Most organs which have swell boxes and swell pedals operate in the similar way. This makes the playing experience for a lot of organists similar. However, when you travel to play an unfamiliar organ, sometimes you get to play an instrument which has swell pedal raising less common or obscure problems. Below are some of these problems and solutions.
1. Pedal is reversed. Some organs have a swell pedal which opens the shutters when we press it with the heel (contrary to the most which opens when we press with the toe).
Here you have to consciously think about this difference from the swell pedal and even mark the opposite motions in the score. Practice the opposite motion ahead of time on your organ.
2. Pedal is too far right. Normally swell pedals are positioned between the D# and F# in the tenor octave. But some organs have the swell pedal which is positioned on the extreme right of the pedal board.
Try to sit on the edge of the bench which will help you reach the swell pedal easier. Lean forward to have a good balance.
3. Pedal is too heavy/too light to operate. With some swell pedals you have to use much force to open it. And the opposite is sometimes true - as soon as you touch it - it might open without you even realizing it.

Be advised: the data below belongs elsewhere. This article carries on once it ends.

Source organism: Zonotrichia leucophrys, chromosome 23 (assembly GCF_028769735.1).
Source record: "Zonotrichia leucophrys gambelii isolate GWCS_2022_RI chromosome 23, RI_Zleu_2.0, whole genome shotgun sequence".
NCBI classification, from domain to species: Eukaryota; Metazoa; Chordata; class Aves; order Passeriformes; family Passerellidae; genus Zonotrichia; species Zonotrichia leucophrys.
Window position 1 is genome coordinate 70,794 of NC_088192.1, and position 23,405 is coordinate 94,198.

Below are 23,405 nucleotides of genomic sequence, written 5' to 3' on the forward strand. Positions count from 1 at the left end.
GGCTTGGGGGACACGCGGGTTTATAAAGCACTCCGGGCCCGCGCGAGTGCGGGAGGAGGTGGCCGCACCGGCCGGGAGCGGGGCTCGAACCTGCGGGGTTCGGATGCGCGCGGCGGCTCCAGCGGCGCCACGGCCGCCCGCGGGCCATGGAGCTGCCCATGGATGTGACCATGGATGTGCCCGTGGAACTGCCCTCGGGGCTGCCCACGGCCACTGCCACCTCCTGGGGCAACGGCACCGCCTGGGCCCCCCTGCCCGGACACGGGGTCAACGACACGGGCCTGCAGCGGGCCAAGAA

In both cases you have to consciously think about this feeling ahead of time and make a mental note to use more or less force.
Next time when you play an organ with a swell pedal, try to find out whether these above problems are true and if yes, consider them in your practice or performance. It's best that you find out what kind of swell pedal and how it operates well in advance by asking about it the local organist. Then you can be sure that you will have ample time to adjust and prepare yourself to the new playing experience without too much stress.
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Don't have an organ at home?
Download paper manuals and pedals, print them out, cut the white spaces, tape the sheets together and you'll be ready to practice anywhere where is a desk and floor. Make sure you have a higher chair.